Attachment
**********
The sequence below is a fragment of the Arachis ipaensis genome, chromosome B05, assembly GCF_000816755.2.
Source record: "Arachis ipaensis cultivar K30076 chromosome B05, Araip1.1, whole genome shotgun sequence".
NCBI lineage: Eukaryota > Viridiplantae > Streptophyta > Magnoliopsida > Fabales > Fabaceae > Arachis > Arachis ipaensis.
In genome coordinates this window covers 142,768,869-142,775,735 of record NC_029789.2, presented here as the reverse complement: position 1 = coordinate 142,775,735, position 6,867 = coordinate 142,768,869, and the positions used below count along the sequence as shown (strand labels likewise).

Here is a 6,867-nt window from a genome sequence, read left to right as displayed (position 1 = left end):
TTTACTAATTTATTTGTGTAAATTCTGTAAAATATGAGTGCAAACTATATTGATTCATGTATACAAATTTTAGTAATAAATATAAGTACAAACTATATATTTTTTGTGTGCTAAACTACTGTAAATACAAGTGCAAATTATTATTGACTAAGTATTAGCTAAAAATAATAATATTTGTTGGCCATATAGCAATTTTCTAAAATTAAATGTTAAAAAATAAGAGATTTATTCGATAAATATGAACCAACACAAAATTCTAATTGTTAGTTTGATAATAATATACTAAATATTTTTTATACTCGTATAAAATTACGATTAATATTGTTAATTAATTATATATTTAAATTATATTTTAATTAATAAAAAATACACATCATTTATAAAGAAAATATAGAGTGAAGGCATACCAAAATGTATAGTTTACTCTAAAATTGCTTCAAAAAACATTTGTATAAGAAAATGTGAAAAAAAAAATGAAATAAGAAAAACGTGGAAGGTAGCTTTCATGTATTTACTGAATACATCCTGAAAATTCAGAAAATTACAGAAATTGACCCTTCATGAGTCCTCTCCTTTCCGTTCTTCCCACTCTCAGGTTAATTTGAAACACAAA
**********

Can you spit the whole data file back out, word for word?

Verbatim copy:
The sequence below is a fragment of the Arachis ipaensis genome, chromosome B05, assembly GCF_000816755.2.
Source record: "Arachis ipaensis cultivar K30076 chromosome B05, Araip1.1, whole genome shotgun sequence".
NCBI lineage: Eukaryota > Viridiplantae > Streptophyta > Magnoliopsida > Fabales > Fabaceae > Arachis > Arachis ipaensis.
In genome coordinates this window covers 142,768,869-142,775,735 of record NC_029789.2, presented here as the reverse complement: position 1 = coordinate 142,775,735, position 6,867 = coordinate 142,768,869, and the positions used below count along the sequence as shown (strand labels likewise).

Here is a 6,867-nt window from a genome sequence, read left to right as displayed (position 1 = left end):
TTTACTAATTTATTTGTGTAAATTCTGTAAAATATGAGTGCAAACTATATTGATTCATGTATACAAATTTTAGTAATAAATATAAGTACAAACTATATATTTTTTGTGTGCTAAACTACTGTAAATACAAGTGCAAATTATTATTGACTAAGTATTAGCTAAAAATAATAATATTTGTTGGCCATATAGCAATTTTCTAAAATTAAATGTTAAAAAATAAGAGATTTATTCGATAAATATGAACCAACACAAAATTCTAATTGTTAGTTTGATAATAATATACTAAATATTTTTTATACTCGTATAAAATTACGATTAATATTGTTAATTAATTATATATTTAAATTATATTTTAATTAATAAAAAATACACATCATTTATAAAGAAAATATAGAGTGAAGGCATACCAAAATGTATAGTTTACTCTAAAATTGCTTCAAAAAACATTTGTATAAGAAAATGTGAAAAAAAAAATGAAATAAGAAAAACGTGGAAGGTAGCTTTCATGTATTTACTGAATACATCCTGAAAATTCAGAAAATTACAGAAATTGACCCTTCATGAGTCCTCTCCTTTCCGTTCTTCCCACTCTCAGGTTAATTTGAAACACAAA